Lessons learned:

– Our Inaction leads to Action upon us by Others.

-We can make uncomfortable situations a teachable moment.

-We need to be grateful for the people who we do have in our life rather than focus on those that don’t support or accept us for who we are.

-We can feel empathy for the ‘bully.’

As a licensed teacher, I used my college experience of subtle bullying to teach tolerance and understanding by creating the Spirit of Heroes essay contest and awarded participating students in Palm Beach County, Florida for their solutions in essays. They demonstrated tolerance and understanding towards another‘s religion, race, mental/emotional/physical abilities, socio-economic background, sexual orientation and/or towards immigrants from different nations.

 Check out excerpts of some of the students’ award winning stories:

“So many people who created new inventions or contributed towards positive changes in the world have been immigrants.”

“Human beings come in all shapes as well as sizes.  There’s tall, small, thin, fat, black, white, red and yellow people.  We are all of the human race, all brothers and sisters and to live in harmony one must learn to respect and ‘tolerate all people in one’s life, no matter how hard it may seem.”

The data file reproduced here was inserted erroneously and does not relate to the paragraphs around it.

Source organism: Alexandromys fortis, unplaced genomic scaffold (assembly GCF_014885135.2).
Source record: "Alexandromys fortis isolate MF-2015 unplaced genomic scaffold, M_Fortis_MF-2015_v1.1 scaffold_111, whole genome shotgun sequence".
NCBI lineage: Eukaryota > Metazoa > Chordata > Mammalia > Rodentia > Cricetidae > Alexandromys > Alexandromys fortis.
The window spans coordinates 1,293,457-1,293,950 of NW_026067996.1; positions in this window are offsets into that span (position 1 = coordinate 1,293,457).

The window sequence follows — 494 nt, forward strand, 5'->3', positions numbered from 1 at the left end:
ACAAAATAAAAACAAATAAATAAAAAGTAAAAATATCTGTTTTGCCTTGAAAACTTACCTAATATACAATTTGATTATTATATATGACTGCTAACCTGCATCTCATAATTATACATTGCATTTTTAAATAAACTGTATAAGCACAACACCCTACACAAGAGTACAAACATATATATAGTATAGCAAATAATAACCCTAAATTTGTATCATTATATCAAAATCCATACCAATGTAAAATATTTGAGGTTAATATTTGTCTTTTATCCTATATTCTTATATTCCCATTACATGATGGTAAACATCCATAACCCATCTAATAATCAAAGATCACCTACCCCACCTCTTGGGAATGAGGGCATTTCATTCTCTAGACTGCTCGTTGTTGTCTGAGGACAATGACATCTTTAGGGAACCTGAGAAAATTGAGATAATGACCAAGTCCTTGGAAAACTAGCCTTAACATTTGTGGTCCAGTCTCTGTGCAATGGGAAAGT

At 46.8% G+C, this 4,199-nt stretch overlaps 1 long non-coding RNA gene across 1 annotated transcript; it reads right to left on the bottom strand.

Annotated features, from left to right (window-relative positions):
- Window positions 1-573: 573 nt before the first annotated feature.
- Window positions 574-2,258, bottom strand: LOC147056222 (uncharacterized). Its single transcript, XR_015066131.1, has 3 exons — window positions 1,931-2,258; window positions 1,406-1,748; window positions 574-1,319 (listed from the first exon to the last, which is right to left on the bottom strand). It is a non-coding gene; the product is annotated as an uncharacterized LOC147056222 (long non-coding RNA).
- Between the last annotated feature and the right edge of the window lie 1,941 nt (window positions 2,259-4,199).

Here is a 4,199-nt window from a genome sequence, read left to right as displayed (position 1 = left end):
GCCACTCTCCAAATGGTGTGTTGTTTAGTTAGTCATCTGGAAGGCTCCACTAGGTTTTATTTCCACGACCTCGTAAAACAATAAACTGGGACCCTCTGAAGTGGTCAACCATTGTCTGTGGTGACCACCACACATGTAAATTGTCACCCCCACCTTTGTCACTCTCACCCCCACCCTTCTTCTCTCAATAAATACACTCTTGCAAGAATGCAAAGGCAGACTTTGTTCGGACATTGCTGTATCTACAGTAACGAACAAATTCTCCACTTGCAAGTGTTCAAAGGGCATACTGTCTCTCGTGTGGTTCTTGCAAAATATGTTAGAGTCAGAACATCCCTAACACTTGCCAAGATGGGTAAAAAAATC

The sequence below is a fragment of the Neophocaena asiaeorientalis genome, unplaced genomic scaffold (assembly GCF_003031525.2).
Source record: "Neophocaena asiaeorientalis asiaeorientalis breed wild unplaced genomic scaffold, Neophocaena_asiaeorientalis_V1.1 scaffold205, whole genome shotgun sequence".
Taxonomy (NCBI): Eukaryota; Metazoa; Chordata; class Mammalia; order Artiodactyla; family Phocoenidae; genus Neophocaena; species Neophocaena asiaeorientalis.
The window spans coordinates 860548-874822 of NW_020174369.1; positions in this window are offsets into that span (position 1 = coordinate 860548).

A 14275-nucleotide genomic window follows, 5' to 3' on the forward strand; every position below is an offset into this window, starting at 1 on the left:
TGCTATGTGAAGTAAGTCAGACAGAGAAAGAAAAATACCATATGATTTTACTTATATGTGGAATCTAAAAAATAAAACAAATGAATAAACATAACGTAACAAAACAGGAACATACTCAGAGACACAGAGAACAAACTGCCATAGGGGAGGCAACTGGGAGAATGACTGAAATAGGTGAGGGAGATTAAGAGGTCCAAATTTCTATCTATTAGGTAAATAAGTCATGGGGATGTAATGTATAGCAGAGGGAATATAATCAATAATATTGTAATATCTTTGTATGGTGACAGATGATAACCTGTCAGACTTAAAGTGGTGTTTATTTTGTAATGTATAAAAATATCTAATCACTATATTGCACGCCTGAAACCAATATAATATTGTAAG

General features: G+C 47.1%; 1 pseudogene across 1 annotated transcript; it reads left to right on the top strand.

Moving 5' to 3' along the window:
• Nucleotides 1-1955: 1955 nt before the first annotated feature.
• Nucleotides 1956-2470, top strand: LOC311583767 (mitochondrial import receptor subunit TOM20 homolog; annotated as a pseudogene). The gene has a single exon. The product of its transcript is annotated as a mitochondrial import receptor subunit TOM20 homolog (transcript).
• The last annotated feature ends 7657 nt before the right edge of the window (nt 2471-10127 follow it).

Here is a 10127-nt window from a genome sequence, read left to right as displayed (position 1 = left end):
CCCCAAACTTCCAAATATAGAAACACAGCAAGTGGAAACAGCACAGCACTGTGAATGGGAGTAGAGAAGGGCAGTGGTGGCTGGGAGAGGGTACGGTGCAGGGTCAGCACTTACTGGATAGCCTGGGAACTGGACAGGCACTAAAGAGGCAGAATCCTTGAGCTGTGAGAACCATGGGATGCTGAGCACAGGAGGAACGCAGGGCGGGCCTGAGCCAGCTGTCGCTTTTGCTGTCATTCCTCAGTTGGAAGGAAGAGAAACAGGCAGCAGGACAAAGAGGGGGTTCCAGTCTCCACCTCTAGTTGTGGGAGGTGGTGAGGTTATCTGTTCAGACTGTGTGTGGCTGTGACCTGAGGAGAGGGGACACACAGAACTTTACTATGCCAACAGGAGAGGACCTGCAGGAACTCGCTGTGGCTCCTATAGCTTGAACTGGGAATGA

“It makes me sad when I see people with one arm or in a wheelchair. I know every parent wishes for a healthy baby but sometimes it’s just not to be.  Therefore, everybody should be more understanding of people of a physical disability because with one car hitting you or any other accident, you could be one of those people who are now disabled in some way.”

“I live in an Orthodox Jewish Community and I am Catholic.  At Christmas time, I joke that we won the holiday lights contest again. This is easy because we have the only decorated house. It all started when I saw a sign for a Sunday Jewish Soccer League.  My dad, being a champ at soccer, said “let’s go.”  Even though we’re Catholic, they accepted us.  My dad became a coach and I became a member of the team.  Now I’m invited to birthday parties and have Jewish Orthodox friends.  We have learned to respect and accept each other’s religions and customs.